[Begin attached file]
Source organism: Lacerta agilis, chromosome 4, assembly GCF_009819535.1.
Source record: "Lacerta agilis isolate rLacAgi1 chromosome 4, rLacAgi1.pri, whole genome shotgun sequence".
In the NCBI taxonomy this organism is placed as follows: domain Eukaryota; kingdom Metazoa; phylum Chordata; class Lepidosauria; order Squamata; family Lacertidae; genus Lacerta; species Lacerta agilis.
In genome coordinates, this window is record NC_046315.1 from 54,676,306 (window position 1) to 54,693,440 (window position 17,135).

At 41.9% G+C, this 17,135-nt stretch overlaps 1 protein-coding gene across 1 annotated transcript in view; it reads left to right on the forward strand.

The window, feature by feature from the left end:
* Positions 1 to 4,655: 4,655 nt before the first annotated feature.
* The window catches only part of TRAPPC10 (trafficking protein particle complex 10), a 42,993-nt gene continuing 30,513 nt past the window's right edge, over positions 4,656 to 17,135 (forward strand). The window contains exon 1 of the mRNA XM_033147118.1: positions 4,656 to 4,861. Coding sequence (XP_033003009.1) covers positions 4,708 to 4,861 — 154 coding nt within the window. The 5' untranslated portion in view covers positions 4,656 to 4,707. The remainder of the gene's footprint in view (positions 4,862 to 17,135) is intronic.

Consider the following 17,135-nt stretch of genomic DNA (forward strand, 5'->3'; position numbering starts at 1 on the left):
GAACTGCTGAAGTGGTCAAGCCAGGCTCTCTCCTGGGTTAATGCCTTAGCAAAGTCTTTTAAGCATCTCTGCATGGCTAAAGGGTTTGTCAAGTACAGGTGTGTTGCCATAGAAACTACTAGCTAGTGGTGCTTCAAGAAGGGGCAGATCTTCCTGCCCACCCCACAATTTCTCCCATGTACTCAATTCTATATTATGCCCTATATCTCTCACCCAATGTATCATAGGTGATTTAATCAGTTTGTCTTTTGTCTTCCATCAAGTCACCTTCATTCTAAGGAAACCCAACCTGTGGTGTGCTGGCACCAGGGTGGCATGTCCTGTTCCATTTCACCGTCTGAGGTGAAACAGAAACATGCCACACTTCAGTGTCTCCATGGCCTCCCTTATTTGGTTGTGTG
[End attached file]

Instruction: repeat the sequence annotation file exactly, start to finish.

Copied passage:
Source organism: Lacerta agilis, chromosome 4, assembly GCF_009819535.1.
Source record: "Lacerta agilis isolate rLacAgi1 chromosome 4, rLacAgi1.pri, whole genome shotgun sequence".
In the NCBI taxonomy this organism is placed as follows: domain Eukaryota; kingdom Metazoa; phylum Chordata; class Lepidosauria; order Squamata; family Lacertidae; genus Lacerta; species Lacerta agilis.
In genome coordinates, this window is record NC_046315.1 from 54,676,306 (window position 1) to 54,693,440 (window position 17,135).

At 41.9% G+C, this 17,135-nt stretch overlaps 1 protein-coding gene across 1 annotated transcript in view; it reads left to right on the forward strand.

The window, feature by feature from the left end:
* Positions 1 to 4,655: 4,655 nt before the first annotated feature.
* The window catches only part of TRAPPC10 (trafficking protein particle complex 10), a 42,993-nt gene continuing 30,513 nt past the window's right edge, over positions 4,656 to 17,135 (forward strand). The window contains exon 1 of the mRNA XM_033147118.1: positions 4,656 to 4,861. Coding sequence (XP_033003009.1) covers positions 4,708 to 4,861 — 154 coding nt within the window. The 5' untranslated portion in view covers positions 4,656 to 4,707. The remainder of the gene's footprint in view (positions 4,862 to 17,135) is intronic.

Consider the following 17,135-nt stretch of genomic DNA (forward strand, 5'->3'; position numbering starts at 1 on the left):
GAACTGCTGAAGTGGTCAAGCCAGGCTCTCTCCTGGGTTAATGCCTTAGCAAAGTCTTTTAAGCATCTCTGCATGGCTAAAGGGTTTGTCAAGTACAGGTGTGTTGCCATAGAAACTACTAGCTAGTGGTGCTTCAAGAAGGGGCAGATCTTCCTGCCCACCCCACAATTTCTCCCATGTACTCAATTCTATATTATGCCCTATATCTCTCACCCAATGTATCATAGGTGATTTAATCAGTTTGTCTTTTGTCTTCCATCAAGTCACCTTCATTCTAAGGAAACCCAACCTGTGGTGTGCTGGCACCAGGGTGGCATGTCCTGTTCCATTTCACCGTCTGAGGTGAAACAGAAACATGCCACACTTCAGTGTCTCCATGGCCTCCCTTATTTGGTTGTGTG